Chances are good that you either think you are a perfectionist or you may have professed to be one. We say it because we like to think of ourselves as being careful and doing good work, and we want others to think that of us as well. However, pursuing perfection can keep us from seeing the bigger picture or pursuing more creative options. The pursuit of perfection can be the enemy of innovation!

 

Perhaps we can stop thinking of ourselves as perfectionists and instead focus on the pursuit of excellence. There is nothing wrong with pursuing excellence, and in doing so you may get inspired and energized! Pursing excellence can free us to be more open to thinking of new possibilities, learning something new, and taking more risks (and by taking more risks we gain more confidence). Strive to be a healthy perfectionist by:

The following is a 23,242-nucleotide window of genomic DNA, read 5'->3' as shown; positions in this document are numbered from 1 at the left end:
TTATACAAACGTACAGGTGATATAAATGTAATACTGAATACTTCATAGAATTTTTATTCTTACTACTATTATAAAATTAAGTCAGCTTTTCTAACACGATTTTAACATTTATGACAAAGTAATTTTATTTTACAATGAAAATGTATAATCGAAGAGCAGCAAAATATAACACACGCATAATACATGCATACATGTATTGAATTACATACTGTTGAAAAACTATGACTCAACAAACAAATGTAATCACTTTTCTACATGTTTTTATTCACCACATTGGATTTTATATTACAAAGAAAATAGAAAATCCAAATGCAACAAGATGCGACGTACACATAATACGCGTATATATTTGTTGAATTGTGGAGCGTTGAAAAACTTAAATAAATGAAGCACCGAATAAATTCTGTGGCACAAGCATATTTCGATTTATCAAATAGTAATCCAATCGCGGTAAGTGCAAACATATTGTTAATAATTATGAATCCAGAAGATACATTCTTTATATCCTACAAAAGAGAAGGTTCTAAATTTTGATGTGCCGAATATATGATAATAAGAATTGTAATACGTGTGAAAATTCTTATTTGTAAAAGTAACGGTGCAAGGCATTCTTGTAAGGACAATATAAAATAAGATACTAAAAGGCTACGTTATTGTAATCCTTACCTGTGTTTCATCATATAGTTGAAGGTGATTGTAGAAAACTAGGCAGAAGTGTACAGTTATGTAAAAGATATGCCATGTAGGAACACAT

• Just do something. It may not be perfect, but you’re taking action that that is what’s important.
  • Does it really have to be perfect? Not everything you do is “mission critical” and therefore it doesn’t have to be perfect.
  • Check in with your gut: As you’re completing a task, remember to ask yourself if you are pursuing excellence or if you are demanding perfection.

 

WiZdoms: How do we pull the plug on procrastination?

 

The first step to helping us get off the couch and get moving on those things we’re putting off is to ask ourselves why we’re putting it off. Is the task boring? Difficult? Too complicated? Does the thought of getting started simply overwhelm you?